Using Online Archives: Part 3

Our second year students taking the Dissertation Research Skills module were given an assignment to write a 500-word blog post that would serve as a  how-to guide for using a particular online archive or library catalogue. With the students’ permission, we’ll share some of the best posts here. This one is by Tom, who writes on finding eighteenth-century military sources.

How to find primary sources relating to eighteenth-century warfare in the British Library Collection

The British Library is but one of the many archives available to the aspiring historian. However, it is by far one of the biggest, and one of the more easily accessible archives out there, boasting an impressive collection of over 170 million items. The wide variety of usable sources, including manuscripts, maps, journals etc. makes this archive a favourable choice for researching the military developments of the 18th Century, as well as any other research topic.

The British Library offers very convenient methods of research for the budding military historian; it is open to the general public, provided you pre-book your visit and documents in advance which can all be done online. Primarily though, one of the Library’s main appeals is its extensive online collection, meaning you can still conduct research from the comfort of your own home.

Figure 1: http://www.gettyimages.co.uk

Nevertheless, considering the British Library’s online collection still consists of a staggering 80 million items, it can feel quite overwhelming. This is especially true of the 18th century, noteworthy for having many bloody conflicts. Therefore, it is important to refine search terms in order to find relevant and specific material.

As ‘18th century warfare’ is quite a vague term, the best approach is to start in the advanced search section, this will allow us to narrow down our search results. Simply clicking on ‘advanced search’ underneath the main catalogue’s search bar will take us there. From here we can do the following:

  • The advanced search is a ‘Boolean operator’, meaning you can combine or exclude key words and synonyms. This is done by using the AND, OR, NOT drop box options on the left.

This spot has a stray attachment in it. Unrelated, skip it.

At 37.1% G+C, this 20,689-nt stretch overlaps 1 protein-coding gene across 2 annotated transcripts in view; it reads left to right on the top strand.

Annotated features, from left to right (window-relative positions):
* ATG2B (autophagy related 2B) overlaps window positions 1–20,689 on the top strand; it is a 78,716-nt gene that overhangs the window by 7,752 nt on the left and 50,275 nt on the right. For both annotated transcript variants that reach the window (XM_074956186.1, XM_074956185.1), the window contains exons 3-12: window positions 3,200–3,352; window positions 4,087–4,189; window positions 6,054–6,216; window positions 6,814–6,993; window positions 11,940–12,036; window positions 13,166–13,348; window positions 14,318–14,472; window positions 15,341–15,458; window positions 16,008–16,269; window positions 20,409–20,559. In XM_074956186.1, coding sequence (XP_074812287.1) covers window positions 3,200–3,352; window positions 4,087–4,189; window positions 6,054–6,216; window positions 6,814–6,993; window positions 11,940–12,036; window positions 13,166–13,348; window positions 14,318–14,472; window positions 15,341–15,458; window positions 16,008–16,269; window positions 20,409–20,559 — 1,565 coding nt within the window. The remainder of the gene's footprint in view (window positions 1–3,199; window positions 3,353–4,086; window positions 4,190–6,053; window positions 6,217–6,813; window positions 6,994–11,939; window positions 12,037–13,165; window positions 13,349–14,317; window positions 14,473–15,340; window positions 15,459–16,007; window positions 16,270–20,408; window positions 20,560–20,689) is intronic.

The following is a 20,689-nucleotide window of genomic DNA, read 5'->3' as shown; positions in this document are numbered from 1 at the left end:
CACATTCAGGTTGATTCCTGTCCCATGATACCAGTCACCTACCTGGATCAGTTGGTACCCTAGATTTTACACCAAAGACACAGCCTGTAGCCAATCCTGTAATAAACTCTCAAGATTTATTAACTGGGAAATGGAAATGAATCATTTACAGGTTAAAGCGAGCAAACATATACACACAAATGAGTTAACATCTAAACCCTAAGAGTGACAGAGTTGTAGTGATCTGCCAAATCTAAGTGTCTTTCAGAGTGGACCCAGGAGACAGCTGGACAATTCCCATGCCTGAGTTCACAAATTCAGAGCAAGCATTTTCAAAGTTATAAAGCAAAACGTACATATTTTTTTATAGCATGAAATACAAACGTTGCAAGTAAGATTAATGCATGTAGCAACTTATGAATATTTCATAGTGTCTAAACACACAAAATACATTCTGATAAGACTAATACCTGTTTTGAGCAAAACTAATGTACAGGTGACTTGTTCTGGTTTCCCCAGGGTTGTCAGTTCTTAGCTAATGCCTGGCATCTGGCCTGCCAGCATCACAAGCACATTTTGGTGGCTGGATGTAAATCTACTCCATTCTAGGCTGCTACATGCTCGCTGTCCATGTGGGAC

• To get the best results, it is worth playing around with the search terms by using a combination of different synonyms. For example, my search consisted of formation OR movements AND military in order to find sources relating to army planning.
  • You can further specify your search by choosing the ‘material type’. This could include books, journals, maps, newspapers etc. 
  • Moreover, there is an option to choose the dates of the sources, keeping the focus on the 18th century.
  • If you had a distinct conflict in mind or wanted to search for a specific term, simply add quotation marks to your search. For example, “the seven years war”.
  • On the left-hand side of the results page, you will find search suggestions, automatically generated to further help you narrow down your results.
  • There is also the option of using ‘wildcards’ in your search terms. You can use ? to replace single characters e.g. m?n could produce either men or man. Using * will replace multiple characters e.g. war* will also show results for warfare.

By using these search techniques, I was able to find two notable sources relating to 18th century warfare. The first was a British Army pamphlet entitled: Instructions and Regulations for the Formations and Movements of the Cavalry. As the title suggests, this was a guide for cavalry units on how to operate in certain combat scenarios.

The second source contains a map of Boston from 1775. This was developed during the very early stages of the American Revolution, amid The Siege of Boston. It illustrates the known positions of both the American ‘rebels’ and the British garrison’s key defence positions.

Bibliography

British Army, Instructions and Regulations for the Formations and Movements of the Cavalry (London: The War Office, 1797)

Dury, Andrew, A Plan of Boston and its Environs (London: Andrew Dury, 1776)

Getty Images <https://www.gettyimages.co.uk/detail/news-photo/battle-of-culloden-16-april-1746-last-battle-of-1745-news-photo/113636816> [last accessed 21st October 2020]

The British Library <http://explore.bl.uk/primo_library/libweb/action/search.do?vid=BLVU1> [last accessed 20th October 2020]

The British Library <http://explore.bl.uk/primo_library/libweb/action/search.do?mode=Advanced&ct=AdvancedSearch&vid=BLVU1&dscnt=0&dstmp=1603204073815> [last accessed 20th October 2020]

The British Library <https://www.bl.uk/about-us/our-story/facts-and-figures-of-the-british-library> [last accessed 20th October 2020]

The British Library <https://www.bl.uk/help/guide-to-explore-the-british-library> [last accessed 20th October 2020]

The British Library <https://www.bl.uk/news/2020/august/were-reopening-for-everyone> [last accessed 20th October 2020]

The British Library <https://www.bl.uk/visit/keeping-everyone-safe> [last accessed 20th October 2020]

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